PESHAWAR: The Peshawar High Court on Thursday directed the Khyber Pakhtunkhwa Health Care Commission (HCC) to fix the rates of diagnostic tests, including those of Covid-19 and dengue fever, in consultation with private laboratories.
A bench consisting of Justice Qaiser Rashid Khan and Justice Mohammad Naeem Anwar ordered the commission to consider all testing aspects, including costs incurred, laboratory standards and profit margins, while fixing test rates.
It was hearing a contempt petition filed by lawyer Saifullah Muhib Kakakahel, who contended that in the wake of Covid-19 pandemic, a high court judgment delivered on Nov 13, 2019, had assumed importance as laboratories had been charging coronavirus test rates at will.
He said the HCC and health department hadn’t complied with the court’s orders regarding the fixing of test rates for health facilities.
Additional advocate general Syed Sikander Shah appeared for the provincial government. HCC chief executive officer Dr Maqsood and its director, Syed Wilayat Shah, also turned up.
Asks healthcare body to consult labs on matter
The HCC officials informed the court that they had completed the required homework and would notify medical test rates in near future.
The bench asked them to take time and look at all aspects of diagnostic testing before fixing the rates. The hearing was adjourned until July 28.
During hearing, Justice Qaiser Rashid observed that the court didn’t want labs to suffer losses and instead, it only wanted test rates to be affordable for common man.
He said currently, poor patients struggled to afford diagnostic testing charges.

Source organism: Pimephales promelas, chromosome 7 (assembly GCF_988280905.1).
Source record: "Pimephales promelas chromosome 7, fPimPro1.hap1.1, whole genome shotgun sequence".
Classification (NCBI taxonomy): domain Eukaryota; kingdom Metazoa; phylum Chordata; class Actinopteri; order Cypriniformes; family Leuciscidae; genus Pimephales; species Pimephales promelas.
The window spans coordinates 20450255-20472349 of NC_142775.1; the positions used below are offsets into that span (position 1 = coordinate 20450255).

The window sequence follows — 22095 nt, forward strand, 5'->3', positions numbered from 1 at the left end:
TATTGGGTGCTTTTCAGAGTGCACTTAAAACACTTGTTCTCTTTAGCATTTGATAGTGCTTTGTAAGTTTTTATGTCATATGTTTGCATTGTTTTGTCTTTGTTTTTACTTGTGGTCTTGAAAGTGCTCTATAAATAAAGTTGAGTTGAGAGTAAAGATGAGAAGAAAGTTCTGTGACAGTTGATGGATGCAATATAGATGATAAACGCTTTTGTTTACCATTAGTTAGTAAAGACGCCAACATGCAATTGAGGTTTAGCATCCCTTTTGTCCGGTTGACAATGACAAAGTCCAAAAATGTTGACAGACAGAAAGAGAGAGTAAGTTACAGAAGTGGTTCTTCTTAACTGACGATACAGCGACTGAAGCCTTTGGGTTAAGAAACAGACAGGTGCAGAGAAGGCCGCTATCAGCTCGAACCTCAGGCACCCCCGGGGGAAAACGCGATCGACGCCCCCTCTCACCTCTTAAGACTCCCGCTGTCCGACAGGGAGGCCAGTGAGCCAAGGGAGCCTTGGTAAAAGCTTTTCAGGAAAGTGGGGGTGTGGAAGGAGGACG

Advocate Saifullah Muhib had earlier filed a petition requesting the court to ask the HCC to regulate test rates at public and private health facilities and make it mandatory for private labs, clinics and hospitals to display rates prominently on the premises.
A bench headed by Chief Justice Waqar Ahmad Seth had accepted the petition in Nov 2019 and ordered the HCC to fix diagnostic test rates in labs, clinics and hospitals within three months.
The respondents in the contempt petition are the HCC chief executive officer, provincial health secretary and director general (health services).
The petitioner requested the court to punish the respondents for contempt.
He said Prime Minister Imran Khan was the founder of the Shaukat Khanum Memorial Hospital, which has also been running laboratories in almost all cities of Pakistan.
The petitioner claimed that those laboratories offered services at hefty fee compared to other local laboratories.
He said the court had ruled that the HCC was made not to issue licences only and instead, it was meant to regulate health service providers to the benefit of the people.
Published in Dawn, July 3rd, 2020